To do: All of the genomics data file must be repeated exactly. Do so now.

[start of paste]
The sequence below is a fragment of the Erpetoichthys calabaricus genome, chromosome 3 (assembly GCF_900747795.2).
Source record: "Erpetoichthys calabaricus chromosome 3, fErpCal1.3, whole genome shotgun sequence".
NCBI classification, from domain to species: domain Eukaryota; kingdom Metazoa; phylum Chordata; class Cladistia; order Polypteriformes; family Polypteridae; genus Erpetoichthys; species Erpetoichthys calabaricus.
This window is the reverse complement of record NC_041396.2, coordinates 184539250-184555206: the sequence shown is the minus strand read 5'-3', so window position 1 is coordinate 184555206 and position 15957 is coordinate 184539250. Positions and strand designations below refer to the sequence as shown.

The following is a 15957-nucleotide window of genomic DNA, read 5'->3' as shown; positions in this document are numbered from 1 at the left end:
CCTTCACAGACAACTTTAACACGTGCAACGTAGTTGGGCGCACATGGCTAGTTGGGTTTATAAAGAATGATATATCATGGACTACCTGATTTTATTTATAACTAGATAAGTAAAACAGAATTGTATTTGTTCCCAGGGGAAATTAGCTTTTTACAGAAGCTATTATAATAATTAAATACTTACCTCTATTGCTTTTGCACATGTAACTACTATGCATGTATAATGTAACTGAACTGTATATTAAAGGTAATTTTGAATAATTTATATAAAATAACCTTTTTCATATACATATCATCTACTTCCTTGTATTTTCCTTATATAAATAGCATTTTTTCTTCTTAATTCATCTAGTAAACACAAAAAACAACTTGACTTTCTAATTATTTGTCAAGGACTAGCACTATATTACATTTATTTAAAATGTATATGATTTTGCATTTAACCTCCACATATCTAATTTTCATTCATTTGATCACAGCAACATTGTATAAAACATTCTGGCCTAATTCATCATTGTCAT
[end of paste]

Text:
The sequence below is a fragment of the Erpetoichthys calabaricus genome, chromosome 3 (assembly GCF_900747795.2).
Source record: "Erpetoichthys calabaricus chromosome 3, fErpCal1.3, whole genome shotgun sequence".
NCBI classification, from domain to species: domain Eukaryota; kingdom Metazoa; phylum Chordata; class Cladistia; order Polypteriformes; family Polypteridae; genus Erpetoichthys; species Erpetoichthys calabaricus.
This window is the reverse complement of record NC_041396.2, coordinates 184539250-184555206: the sequence shown is the minus strand read 5'-3', so window position 1 is coordinate 184555206 and position 15957 is coordinate 184539250. Positions and strand designations below refer to the sequence as shown.

The following is a 15957-nucleotide window of genomic DNA, read 5'->3' as shown; positions in this document are numbered from 1 at the left end:
CCTTCACAGACAACTTTAACACGTGCAACGTAGTTGGGCGCACATGGCTAGTTGGGTTTATAAAGAATGATATATCATGGACTACCTGATTTTATTTATAACTAGATAAGTAAAACAGAATTGTATTTGTTCCCAGGGGAAATTAGCTTTTTACAGAAGCTATTATAATAATTAAATACTTACCTCTATTGCTTTTGCACATGTAACTACTATGCATGTATAATGTAACTGAACTGTATATTAAAGGTAATTTTGAATAATTTATATAAAATAACCTTTTTCATATACATATCATCTACTTCCTTGTATTTTCCTTATATAAATAGCATTTTTTCTTCTTAATTCATCTAGTAAACACAAAAAACAACTTGACTTTCTAATTATTTGTCAAGGACTAGCACTATATTACATTTATTTAAAATGTATATGATTTTGCATTTAACCTCCACATATCTAATTTTCATTCATTTGATCACAGCAACATTGTATAAAACATTCTGGCCTAATTCATCATTGTCAT